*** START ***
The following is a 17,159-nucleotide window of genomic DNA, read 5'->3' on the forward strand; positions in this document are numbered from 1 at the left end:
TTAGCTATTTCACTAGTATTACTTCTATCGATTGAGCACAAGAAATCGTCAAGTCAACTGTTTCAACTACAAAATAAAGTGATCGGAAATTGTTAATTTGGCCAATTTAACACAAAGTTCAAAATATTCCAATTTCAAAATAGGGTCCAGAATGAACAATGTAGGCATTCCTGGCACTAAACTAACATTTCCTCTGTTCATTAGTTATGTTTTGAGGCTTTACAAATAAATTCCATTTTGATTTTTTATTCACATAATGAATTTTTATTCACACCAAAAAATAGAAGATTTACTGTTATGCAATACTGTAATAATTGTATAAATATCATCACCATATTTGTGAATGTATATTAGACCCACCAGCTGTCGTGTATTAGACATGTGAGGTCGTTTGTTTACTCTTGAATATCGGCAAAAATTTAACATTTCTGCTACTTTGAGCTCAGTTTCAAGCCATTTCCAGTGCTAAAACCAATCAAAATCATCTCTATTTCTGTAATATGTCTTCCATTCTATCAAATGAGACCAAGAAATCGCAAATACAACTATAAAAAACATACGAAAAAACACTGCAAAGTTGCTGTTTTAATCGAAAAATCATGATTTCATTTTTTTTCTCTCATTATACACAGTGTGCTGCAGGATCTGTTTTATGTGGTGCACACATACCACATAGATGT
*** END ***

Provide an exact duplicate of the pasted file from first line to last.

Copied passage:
The following is a 17,159-nucleotide window of genomic DNA, read 5'->3' on the forward strand; positions in this document are numbered from 1 at the left end:
TTAGCTATTTCACTAGTATTACTTCTATCGATTGAGCACAAGAAATCGTCAAGTCAACTGTTTCAACTACAAAATAAAGTGATCGGAAATTGTTAATTTGGCCAATTTAACACAAAGTTCAAAATATTCCAATTTCAAAATAGGGTCCAGAATGAACAATGTAGGCATTCCTGGCACTAAACTAACATTTCCTCTGTTCATTAGTTATGTTTTGAGGCTTTACAAATAAATTCCATTTTGATTTTTTATTCACATAATGAATTTTTATTCACACCAAAAAATAGAAGATTTACTGTTATGCAATACTGTAATAATTGTATAAATATCATCACCATATTTGTGAATGTATATTAGACCCACCAGCTGTCGTGTATTAGACATGTGAGGTCGTTTGTTTACTCTTGAATATCGGCAAAAATTTAACATTTCTGCTACTTTGAGCTCAGTTTCAAGCCATTTCCAGTGCTAAAACCAATCAAAATCATCTCTATTTCTGTAATATGTCTTCCATTCTATCAAATGAGACCAAGAAATCGCAAATACAACTATAAAAAACATACGAAAAAACACTGCAAAGTTGCTGTTTTAATCGAAAAATCATGATTTCATTTTTTTTCTCTCATTATACACAGTGTGCTGCAGGATCTGTTTTATGTGGTGCACACATACCACATAGATGT